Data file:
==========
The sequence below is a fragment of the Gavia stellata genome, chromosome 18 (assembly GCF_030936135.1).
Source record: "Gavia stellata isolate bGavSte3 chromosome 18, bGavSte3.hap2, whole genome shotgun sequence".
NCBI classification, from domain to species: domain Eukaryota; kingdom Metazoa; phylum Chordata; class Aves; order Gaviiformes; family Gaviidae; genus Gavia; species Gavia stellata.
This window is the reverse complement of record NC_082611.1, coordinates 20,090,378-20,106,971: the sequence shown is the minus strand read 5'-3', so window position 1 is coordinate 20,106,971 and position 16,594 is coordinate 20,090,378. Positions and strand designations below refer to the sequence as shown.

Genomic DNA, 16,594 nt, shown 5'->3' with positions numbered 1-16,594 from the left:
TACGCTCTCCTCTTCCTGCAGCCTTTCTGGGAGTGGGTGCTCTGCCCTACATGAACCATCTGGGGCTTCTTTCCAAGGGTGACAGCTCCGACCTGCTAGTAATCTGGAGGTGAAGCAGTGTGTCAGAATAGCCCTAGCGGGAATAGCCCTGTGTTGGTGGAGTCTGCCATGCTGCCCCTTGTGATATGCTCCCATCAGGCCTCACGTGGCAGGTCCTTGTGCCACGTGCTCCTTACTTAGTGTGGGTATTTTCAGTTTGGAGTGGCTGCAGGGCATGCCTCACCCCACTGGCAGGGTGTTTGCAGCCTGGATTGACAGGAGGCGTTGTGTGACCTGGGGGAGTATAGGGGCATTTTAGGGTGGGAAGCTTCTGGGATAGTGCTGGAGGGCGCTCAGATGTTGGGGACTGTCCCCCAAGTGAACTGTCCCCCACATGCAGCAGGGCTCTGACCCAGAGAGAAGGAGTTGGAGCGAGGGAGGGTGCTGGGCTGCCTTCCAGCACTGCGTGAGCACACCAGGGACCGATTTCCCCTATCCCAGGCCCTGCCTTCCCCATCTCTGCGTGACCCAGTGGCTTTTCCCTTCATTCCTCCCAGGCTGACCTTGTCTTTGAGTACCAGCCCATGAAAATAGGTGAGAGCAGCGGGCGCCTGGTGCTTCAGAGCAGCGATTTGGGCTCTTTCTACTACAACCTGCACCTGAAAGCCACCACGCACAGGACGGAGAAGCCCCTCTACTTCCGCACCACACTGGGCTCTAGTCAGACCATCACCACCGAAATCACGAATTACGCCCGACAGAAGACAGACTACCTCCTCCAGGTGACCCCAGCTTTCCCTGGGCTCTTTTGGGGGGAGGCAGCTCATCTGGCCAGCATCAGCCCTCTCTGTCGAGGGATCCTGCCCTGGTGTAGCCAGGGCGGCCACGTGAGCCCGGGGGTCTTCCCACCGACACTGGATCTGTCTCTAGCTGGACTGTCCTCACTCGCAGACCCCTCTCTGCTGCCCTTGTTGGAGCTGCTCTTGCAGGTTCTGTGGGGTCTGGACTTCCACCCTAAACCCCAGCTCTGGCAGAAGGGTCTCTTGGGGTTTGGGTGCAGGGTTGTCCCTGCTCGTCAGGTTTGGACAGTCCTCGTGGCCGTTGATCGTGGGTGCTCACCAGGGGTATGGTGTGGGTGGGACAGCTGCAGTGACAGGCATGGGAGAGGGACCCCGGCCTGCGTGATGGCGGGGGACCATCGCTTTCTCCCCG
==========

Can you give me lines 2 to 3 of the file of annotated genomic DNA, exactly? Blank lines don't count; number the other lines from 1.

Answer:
Source record: "Gavia stellata isolate bGavSte3 chromosome 18, bGavSte3.hap2, whole genome shotgun sequence".
NCBI classification, from domain to species: domain Eukaryota; kingdom Metazoa; phylum Chordata; class Aves; order Gaviiformes; family Gaviidae; genus Gavia; species Gavia stellata.